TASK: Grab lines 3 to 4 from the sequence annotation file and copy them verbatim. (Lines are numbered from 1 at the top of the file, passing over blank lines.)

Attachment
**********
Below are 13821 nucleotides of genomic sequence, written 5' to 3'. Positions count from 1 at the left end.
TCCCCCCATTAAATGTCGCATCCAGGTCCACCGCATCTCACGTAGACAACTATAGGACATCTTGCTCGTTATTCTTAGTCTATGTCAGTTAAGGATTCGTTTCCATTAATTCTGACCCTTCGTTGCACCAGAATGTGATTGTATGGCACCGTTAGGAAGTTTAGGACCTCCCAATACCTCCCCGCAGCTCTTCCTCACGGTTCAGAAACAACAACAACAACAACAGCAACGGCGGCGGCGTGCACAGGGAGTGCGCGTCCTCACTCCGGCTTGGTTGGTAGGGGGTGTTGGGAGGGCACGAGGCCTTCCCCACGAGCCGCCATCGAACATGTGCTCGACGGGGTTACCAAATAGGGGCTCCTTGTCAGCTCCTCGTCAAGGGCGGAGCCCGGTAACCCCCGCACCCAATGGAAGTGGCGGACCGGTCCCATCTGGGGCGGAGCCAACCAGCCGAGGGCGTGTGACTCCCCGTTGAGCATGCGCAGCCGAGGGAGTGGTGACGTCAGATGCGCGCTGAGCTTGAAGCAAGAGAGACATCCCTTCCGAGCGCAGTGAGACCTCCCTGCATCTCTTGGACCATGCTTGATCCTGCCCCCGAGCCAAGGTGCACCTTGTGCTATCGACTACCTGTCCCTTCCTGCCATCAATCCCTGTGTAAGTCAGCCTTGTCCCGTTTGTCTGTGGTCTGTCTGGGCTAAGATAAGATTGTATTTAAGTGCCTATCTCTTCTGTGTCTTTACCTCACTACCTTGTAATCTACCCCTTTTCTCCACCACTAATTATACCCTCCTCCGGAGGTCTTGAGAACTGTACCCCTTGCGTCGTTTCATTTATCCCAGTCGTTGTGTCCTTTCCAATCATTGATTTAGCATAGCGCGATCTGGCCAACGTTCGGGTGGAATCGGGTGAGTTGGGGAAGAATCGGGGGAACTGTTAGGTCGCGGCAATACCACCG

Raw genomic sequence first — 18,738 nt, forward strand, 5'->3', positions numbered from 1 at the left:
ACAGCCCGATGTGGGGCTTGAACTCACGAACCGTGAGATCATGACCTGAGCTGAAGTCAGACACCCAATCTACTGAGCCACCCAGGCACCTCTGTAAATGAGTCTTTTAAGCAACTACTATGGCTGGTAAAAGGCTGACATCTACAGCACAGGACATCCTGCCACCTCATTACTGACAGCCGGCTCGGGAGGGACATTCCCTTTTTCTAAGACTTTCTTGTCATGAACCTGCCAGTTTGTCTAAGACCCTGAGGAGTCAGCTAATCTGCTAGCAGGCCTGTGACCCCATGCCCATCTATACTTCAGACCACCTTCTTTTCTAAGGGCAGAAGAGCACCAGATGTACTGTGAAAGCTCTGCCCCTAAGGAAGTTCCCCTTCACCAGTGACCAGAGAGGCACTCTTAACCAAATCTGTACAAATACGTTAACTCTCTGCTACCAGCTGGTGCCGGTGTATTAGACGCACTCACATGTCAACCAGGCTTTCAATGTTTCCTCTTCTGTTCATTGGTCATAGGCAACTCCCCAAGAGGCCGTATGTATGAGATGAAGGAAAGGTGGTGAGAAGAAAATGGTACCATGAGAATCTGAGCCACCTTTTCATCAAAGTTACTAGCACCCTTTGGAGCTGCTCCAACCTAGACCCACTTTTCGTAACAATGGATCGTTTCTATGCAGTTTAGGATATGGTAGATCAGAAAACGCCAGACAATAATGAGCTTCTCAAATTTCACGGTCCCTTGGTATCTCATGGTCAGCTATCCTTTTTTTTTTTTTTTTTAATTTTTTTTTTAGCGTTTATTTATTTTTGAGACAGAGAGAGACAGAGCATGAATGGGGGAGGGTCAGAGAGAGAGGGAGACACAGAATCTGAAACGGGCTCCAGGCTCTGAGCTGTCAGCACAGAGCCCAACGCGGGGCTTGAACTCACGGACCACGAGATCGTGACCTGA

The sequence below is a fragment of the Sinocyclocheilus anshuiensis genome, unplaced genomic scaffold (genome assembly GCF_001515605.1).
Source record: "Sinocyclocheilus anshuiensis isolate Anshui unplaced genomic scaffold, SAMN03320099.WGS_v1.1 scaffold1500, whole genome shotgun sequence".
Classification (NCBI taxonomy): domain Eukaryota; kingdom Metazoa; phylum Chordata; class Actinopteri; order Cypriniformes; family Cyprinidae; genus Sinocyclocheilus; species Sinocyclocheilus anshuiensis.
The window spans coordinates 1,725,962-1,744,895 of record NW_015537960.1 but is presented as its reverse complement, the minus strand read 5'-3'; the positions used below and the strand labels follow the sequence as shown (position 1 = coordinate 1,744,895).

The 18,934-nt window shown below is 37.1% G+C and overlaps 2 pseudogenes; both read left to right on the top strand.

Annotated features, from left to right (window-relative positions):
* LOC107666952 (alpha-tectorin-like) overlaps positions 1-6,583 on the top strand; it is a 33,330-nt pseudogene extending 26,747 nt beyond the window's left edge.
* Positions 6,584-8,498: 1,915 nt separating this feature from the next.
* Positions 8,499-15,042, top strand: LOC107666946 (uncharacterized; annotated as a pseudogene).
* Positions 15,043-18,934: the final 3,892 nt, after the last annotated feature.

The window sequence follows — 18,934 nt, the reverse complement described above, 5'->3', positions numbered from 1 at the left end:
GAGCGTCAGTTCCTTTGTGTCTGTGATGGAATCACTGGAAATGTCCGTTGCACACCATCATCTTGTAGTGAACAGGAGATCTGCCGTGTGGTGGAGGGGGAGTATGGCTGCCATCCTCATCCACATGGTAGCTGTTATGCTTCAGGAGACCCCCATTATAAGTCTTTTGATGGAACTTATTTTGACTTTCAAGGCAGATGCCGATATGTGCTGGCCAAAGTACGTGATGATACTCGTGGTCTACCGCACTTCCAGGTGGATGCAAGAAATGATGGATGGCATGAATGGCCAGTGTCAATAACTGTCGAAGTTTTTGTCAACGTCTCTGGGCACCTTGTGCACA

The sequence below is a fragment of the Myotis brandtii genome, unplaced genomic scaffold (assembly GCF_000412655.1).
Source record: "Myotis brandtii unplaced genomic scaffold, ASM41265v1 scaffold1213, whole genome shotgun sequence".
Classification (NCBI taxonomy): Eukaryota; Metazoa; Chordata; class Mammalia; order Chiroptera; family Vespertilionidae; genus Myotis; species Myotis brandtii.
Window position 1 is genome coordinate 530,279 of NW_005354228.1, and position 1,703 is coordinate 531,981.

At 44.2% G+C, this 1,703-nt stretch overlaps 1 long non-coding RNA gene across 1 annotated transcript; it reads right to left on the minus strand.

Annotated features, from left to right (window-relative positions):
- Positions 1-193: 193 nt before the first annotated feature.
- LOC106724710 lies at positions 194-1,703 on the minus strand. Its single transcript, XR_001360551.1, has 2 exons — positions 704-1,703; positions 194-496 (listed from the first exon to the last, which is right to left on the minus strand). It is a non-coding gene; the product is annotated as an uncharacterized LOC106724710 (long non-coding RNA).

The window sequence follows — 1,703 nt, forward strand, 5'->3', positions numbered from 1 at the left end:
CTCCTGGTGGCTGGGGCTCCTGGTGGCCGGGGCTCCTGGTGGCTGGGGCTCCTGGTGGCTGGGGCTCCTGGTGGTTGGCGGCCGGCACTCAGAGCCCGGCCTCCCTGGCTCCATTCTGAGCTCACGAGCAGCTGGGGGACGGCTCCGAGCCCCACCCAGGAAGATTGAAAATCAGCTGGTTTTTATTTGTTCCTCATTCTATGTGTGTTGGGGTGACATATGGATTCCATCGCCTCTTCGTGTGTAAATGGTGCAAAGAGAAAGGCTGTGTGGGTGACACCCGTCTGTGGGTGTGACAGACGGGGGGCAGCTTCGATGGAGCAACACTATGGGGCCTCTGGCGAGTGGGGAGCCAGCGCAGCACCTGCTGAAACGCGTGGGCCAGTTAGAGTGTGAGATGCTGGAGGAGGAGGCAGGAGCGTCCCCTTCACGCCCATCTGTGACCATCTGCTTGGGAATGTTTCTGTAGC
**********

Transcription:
Raw genomic sequence first — 18,738 nt, forward strand, 5'->3', positions numbered from 1 at the left:
ACAGCCCGATGTGGGGCTTGAACTCACGAACCGTGAGATCATGACCTGAGCTGAAGTCAGACACCCAATCTACTGAGCCACCCAGGCACCTCTGTAAATGAGTCTTTTAAGCAACTACTATGGCTGGTAAAAGGCTGACATCTACAGCACAGGACATCCTGCCACCTCATTACTGACAGCCGGCTCGGGAGGGACATTCCCTTTTTCTAAGACTTTCTTGTCATGAACCTGCCAGTTTGTCTAAGACCCTGAGGAGTCAGCTAATCTGCTAGCAGGCCTGTGACCCCATGCCCATCTATACTTCAGACCACCTTCTTTTCTAAGGGCAGAAGAGCACCAGATGTACTGTGAAAGCTCTGCCCCTAAGGAAGTTCCCCTTCACCAGTGACCAGAGAGGCACTCTTAACCAAATCTGTACAAATACGTTAACTCTCTGCTACCAGCTGGTGCCGGTGTATTAGACGCACTCACATGTCAACCAGGCTTTCAATGTTTCCTCTTCTGTTCATTGGTCATAGGCAACTCCCCAAGAGGCCGTATGTATGAGATGAAGGAAAGGTGGTGAGAAGAAAATGGTACCATGAGAATCTGAGCCACCTTTTCATCAAAGTTACTAGCACCCTTTGGAGCTGCTCCAACCTAGACCCACTTTTCGTAACAATGGATCGTTTCTATGCAGTTTAGGATATGGTAGATCAGAAAACGCCAGACAATAATGAGCTTCTCAAATTTCACGGTCCCTTGGTATCTCATGGTCAGCTATCCTTTTTTTTTTTTTTTTTAATTTTTTTTTTAGCGTTTATTTATTTTTGAGACAGAGAGAGACAGAGCATGAATGGGGGAGGGTCAGAGAGAGAGGGAGACACAGAATCTGAAACGGGCTCCAGGCTCTGAGCTGTCAGCACAGAGCCCAACGCGGGGCTTGAACTCACGGACCACGAGATCGTGACCTGA